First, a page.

Tour de France: Sorry, Lance. You might be a legend, but you can't wear that kit

Lance Armstrong wanted to end his Tour de France career on a winning note. Instead, his chances of victory long since gone, he was denied even the dignified exit he must have hoped for yesterday when, as the final stage of his final Tour was getting under way, officials told him and his team-mates to stop riding and change their kit.

A former cancer sufferer who has his own foundation – Livestrong – to fight the illness, the 38-year-old American and his RadioShack squad had planned to wear special jerseys on the Champs Elysées to raise awareness for his campaign. The garments were snazzy, all-black affairs with a huge 28 to represent the 28 million people affected by cancer worldwide. But despite having the best of intentions, the team was told by the men in suits – the International Cycling Union (UCI) – that the jerseys could not be worn.

The stage start was delayed by a tense 20 minutes as officials argued with Armstrong's team about the change, pointing out that the jerseys lacked prior authorisation. A compromise allowed the riders to pedal through the warm-up zone wearing their Livestrong tops. But the situation then became ridiculous as the American and his team had to take off their gear in front of spectators in the town of Longjumeau outside Paris.

While Armstrong's change was not shown on television, his team-mates were filmed squatting on the pavement and roadside frantically getting changed while the rest of the bunch slowpedalled and laughed into their (perfectly legal) sleeves.

Armstrong, visibly annoyed by the dispute, then broke another rule. His usual jersey, fished out of a following car, did not have his identifying number glued to its back. He was forced to drop back to his team car to get a replacement. He rejoined the peloton with his race numbers flapping wildly in the wind - "as if," commented the Tour's official website, "he was a first-year junior starting his first race."

Armstrong is far from a rookie, however. Seven times a Tour winner after recovering from testicular cancer, he retired in 2005 but staged a staged a comeback last year, finishing a superb third overall at the age of 37. But his final Tour has gone badly askew. He has crashed four times – more than in his previous 12 Tours put together – and the resulting injuries from one bad fall in the Alps two weeks ago wrecked his challenge. Since then, he has barely been noticed in the bunch.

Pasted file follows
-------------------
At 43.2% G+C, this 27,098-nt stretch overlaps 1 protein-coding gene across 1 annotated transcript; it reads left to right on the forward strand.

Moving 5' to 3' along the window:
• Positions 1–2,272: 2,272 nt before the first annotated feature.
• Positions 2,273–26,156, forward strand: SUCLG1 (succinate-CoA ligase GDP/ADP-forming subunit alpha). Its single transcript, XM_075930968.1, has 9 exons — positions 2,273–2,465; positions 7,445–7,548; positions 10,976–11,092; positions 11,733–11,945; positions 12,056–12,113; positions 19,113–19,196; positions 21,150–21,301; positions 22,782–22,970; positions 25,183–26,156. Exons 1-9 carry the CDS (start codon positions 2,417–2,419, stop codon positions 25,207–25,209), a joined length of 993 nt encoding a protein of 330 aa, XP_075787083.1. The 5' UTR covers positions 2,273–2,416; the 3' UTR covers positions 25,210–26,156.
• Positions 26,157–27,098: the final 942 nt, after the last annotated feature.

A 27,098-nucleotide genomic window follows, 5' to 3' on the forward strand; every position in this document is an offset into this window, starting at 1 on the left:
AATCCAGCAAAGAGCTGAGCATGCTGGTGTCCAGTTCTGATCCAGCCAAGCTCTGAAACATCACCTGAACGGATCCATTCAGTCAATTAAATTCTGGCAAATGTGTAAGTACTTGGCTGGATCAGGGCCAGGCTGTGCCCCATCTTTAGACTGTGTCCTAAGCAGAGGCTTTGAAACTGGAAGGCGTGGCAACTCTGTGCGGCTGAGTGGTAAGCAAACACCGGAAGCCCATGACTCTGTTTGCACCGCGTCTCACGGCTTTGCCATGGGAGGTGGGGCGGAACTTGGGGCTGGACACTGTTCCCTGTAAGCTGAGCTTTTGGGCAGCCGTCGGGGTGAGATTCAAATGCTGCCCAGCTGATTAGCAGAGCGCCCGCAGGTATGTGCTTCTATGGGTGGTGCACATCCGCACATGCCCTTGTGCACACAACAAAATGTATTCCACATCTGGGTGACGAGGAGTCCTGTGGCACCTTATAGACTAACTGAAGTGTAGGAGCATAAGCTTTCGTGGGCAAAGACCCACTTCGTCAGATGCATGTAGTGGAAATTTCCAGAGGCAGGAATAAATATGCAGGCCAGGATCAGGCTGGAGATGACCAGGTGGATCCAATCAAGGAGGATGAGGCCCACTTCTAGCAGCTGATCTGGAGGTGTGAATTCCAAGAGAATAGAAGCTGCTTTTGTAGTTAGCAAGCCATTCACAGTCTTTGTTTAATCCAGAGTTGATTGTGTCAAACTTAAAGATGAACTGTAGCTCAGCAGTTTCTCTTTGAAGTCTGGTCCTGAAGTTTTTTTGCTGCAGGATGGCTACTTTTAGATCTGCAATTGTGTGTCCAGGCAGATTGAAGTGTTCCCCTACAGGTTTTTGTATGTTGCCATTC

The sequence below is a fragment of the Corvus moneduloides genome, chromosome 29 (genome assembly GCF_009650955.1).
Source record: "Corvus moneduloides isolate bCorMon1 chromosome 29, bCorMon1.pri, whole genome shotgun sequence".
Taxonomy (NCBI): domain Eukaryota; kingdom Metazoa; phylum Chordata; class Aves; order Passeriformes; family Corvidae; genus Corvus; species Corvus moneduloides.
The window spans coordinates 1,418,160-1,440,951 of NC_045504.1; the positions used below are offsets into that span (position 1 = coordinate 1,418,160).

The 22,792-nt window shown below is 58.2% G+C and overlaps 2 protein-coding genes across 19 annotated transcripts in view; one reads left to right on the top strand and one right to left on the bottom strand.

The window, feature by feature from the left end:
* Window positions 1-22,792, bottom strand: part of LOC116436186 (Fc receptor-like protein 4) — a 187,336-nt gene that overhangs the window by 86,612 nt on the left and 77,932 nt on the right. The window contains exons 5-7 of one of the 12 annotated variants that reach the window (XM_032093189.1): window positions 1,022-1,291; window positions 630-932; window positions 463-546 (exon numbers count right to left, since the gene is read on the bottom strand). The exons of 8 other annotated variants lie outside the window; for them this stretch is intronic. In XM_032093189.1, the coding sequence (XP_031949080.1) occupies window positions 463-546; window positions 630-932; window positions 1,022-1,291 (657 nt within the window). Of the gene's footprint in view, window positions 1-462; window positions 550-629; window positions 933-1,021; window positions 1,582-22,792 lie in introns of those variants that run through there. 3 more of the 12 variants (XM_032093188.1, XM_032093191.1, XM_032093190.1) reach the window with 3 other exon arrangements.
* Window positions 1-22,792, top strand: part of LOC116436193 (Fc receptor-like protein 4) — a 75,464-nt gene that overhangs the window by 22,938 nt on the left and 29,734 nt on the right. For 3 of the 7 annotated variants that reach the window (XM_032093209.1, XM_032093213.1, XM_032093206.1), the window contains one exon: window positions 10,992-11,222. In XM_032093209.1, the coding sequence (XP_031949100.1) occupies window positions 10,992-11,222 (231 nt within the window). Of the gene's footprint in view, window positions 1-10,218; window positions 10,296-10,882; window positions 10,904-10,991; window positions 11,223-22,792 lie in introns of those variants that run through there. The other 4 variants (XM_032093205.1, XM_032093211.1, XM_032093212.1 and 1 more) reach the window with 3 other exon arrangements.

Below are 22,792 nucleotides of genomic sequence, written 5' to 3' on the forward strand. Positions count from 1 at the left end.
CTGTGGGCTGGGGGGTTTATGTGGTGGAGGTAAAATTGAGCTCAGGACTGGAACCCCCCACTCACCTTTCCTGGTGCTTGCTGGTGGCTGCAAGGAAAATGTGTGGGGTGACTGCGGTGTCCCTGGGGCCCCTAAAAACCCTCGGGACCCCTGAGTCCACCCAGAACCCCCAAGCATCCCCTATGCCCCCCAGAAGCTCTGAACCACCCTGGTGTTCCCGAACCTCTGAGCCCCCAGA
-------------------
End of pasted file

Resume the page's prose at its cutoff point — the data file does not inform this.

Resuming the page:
It would be hard if not impossible to find equivalents of such obsessive stickling in other sports – telling Michael Schumacher in his last Formula One race that he could not wear a different colour helmet, perhaps, or ruling that Tiger Woods could not use a different colour club.

Nor is the final stage of the Tour a serious racing affair, barring the last few laps of the Champs Elysées: in the first few kilometres, the overall winner, Alberto Contador, could be seen swigging a glass of champagne and firing a water-pistol while pedalling along.

The ban on Armstrong's jerseys seemed particularly insensitive, as one of French television's main commentators for the Tour, double winner Laurent Fignon, was diagnosed with cancer in 2009.

Despite undergoing treatment, Fignon has continued to provide race analysis this year, his shaven head, hoarse voice and intense, bespectacled stare a regular feature of the coverage.

The UCI initially announced a 6,200 Swiss franc (£3,800) fine, but later backpedalled somewhat, saying that it would be donated to a cancer charity.

Finding himself at the mercy of the Tour's rule enforcers over something so trival must have been hard to take for Armstrong, but at least he and his team had the last laugh, donning their black jerseys to receive their prize as the best Tour team and for their lap of honour on the Champs Elysées – where not even cycling's jobsworths could reach them.

Have you tried new the Independent Digital Edition apps?
Arts and Entertainment
Under the skin: Sarah Kane in May 1998
theatreThe story behind a new season of Sarah Kane plays
Arts and Entertainment
Preening: Johnny Depp in 'Mortdecai'
filmMortdecai becomes actor's fifth consecutive box office bomb